“Sometimes you win, sometimes you lose, and sometimes it rains. Think about that for a while.” – Ebby Calvin “Nuke” LaLoosh, Bull Durham (1988)
I’ve had plenty of time to think about that this summer, because the early portion of the outdoor concert season felt like an unholy fix of sludge and unseasonable temperatures just waiting to obliterate every form of entertainment this area holds dear.
Everywhere I looked someone was either putting their clothes through the wringer or canoeing their way to the mailbox to avoid contact with whatever jellied contaminants happened to be floating on by.
Even the spectacle put on by the band formerly known as Guns N’ Roses in early June was blighted by austere winds and ominous skies along Lake Erie, so, regardless of how badly we wanted the beautiful weather to commence, we were forced to hold on just a little bit longer.
Once the heat came, however, the concert season was in full swing, because every night of the week appeared to offer something worth plunging your hard-earned dollars into.
Artpark, Canalside, Lockport, Seneca Niagara Casino, Darien Lake and Buffalo’s Outer Harbor were all alive with the sound of sweet music for what felt like an eternity, but, really, it was only May to September.
Braun’s Concert Cove and The Waiting Room also came into their own as formidable venues this summer, which means that 2014 has the potential to be more saturated than ever before.
Saturation being the operative word here, as the surplus of scenes makes it an impossibility to attend everything worthy of one’s undivided attention, and with that, I offer my picks for the best concerts I experienced during the past three months.
Before you lose your lunch and declare open season on my musical tastes, remember to keep two things in mind: First, as much as I tried, I couldn’t see everything, and, secondly, some stuff I simply didn’t care to see to begin with.
Music doesn’t require perfection, folks, but it should require a band/artist to write and perform their material as passionately as they can without coming across as spurious or complacent.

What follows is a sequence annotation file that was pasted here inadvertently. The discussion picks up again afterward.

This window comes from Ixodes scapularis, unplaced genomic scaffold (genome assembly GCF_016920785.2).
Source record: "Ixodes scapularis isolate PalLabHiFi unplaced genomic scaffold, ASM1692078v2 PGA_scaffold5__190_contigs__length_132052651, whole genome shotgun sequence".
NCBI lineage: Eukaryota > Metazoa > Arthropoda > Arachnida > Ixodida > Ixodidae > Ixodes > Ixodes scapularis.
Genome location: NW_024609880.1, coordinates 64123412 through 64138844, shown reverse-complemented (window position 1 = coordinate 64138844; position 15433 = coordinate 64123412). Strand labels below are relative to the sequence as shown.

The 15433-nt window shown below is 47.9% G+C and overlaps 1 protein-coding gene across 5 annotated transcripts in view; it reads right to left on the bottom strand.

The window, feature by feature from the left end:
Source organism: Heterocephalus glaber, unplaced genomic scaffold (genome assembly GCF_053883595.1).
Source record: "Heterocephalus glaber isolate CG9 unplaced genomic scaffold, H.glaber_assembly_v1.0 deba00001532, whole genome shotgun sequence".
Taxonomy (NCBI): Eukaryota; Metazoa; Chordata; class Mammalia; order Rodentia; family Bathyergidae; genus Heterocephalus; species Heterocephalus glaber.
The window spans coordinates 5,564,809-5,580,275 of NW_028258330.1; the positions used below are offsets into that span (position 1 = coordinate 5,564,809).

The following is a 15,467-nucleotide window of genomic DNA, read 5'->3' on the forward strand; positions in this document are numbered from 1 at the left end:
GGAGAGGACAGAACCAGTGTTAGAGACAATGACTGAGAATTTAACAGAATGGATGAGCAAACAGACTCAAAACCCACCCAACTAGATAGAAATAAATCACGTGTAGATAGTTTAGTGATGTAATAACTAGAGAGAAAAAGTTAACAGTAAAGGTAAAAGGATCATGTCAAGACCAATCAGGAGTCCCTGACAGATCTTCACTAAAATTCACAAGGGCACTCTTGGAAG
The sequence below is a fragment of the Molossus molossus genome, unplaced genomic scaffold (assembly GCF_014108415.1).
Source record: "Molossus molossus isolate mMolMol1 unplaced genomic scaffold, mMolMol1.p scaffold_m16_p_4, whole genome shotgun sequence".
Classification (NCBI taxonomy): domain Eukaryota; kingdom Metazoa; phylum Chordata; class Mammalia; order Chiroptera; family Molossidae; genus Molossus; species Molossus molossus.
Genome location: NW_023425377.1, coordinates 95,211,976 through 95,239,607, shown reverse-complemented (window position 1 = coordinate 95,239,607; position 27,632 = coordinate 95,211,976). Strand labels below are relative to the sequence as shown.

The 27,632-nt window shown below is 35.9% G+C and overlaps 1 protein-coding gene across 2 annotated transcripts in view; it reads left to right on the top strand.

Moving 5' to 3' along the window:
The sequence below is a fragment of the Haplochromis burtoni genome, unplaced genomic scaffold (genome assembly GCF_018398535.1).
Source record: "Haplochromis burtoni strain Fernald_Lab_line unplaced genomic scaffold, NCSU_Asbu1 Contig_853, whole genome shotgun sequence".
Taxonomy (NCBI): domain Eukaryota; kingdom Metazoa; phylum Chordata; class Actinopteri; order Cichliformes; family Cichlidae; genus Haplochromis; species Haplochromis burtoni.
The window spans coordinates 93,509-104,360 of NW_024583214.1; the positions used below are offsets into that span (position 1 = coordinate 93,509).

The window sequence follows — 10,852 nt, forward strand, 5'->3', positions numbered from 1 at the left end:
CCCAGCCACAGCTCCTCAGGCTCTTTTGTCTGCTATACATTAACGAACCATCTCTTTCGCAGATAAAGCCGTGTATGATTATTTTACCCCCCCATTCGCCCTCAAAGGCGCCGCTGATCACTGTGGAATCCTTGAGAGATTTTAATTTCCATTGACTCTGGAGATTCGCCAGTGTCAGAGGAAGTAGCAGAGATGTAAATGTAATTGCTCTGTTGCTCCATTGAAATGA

We all know how much drivel is out there waiting to infect the children, so I refuse to be a writer who acquiesces to mainstream pressure and fawns over something simply because it’s the “in” thing.
Now that I’ve put that out there, let’s get into the list (in no particular order).
Marcus Miller inside The Bear’s Den – Renowned bassist and Miles Davis collaborator Marcus Miller brought his group of young guns to the casino for an early season clinic on how to play Jazz and influence people. Featuring tracks from “Renaissance,” the set was impeccably arranged and executed, and the crowd’s alacrity sent the evening over the top.
Jackson Browne inside the Seneca Niagara Events Center – As part of his “Songbook,” writer Nick Hornby admits that he never really got into Browne’s music when he was a younger man, because he just couldn’t relate to it at that point in his life. As for me, I think Browne’s Southern California vibe sounds great anytime, anywhere, especially inside the casino.
Bad Company at Artpark – Rodgers, Ralphs, and Kirke playing some of the finest classic rock songs ever written against the backdrop of the Niagara Gorge. Enough said.
The Flaming Lips at Artpark – I had the pleasure of interviewing Lips frontman Wayne Coyne prior to the show, and it will go down as one of the coolest interviews I’ve ever done. Their mid-July set at Artpark was an unforgettable psychedelic journey that left everyone in attendance wanting more.
Uproar Festival at Darien Lake Performing Arts Center – Only Alice in Chains and Jane’s Addiction could drag me out to Darien Lake for a concert, and neither let their 60-minute slots go to waste. Jane’s, however, owned the evening from the moment they set foot on stage, because their collective powers haven’t diminished one bit.
Todd Rundgren at Canalside – This marked my first time seeing Todd live, and it was a real stunner. His voice was magnificent following some early sound trouble and he just instinctively knows how to lull an audience into submission.
*The Tragically Hip and Grace Potter and the Nocturnals at Buffalo’s Outer Harbor – I added the asterisk, because it will be forever immortalized as “The Rainout.” After an authoritative stand from Potter, The Hip only made it through five songs before the weather had other plans. Few performers can galvanize an already irritable crowd like Gord Downie, and the one-two acoustic punch of “Wheat Kings” and “Scared” is one of the most memorable concert moments of my life.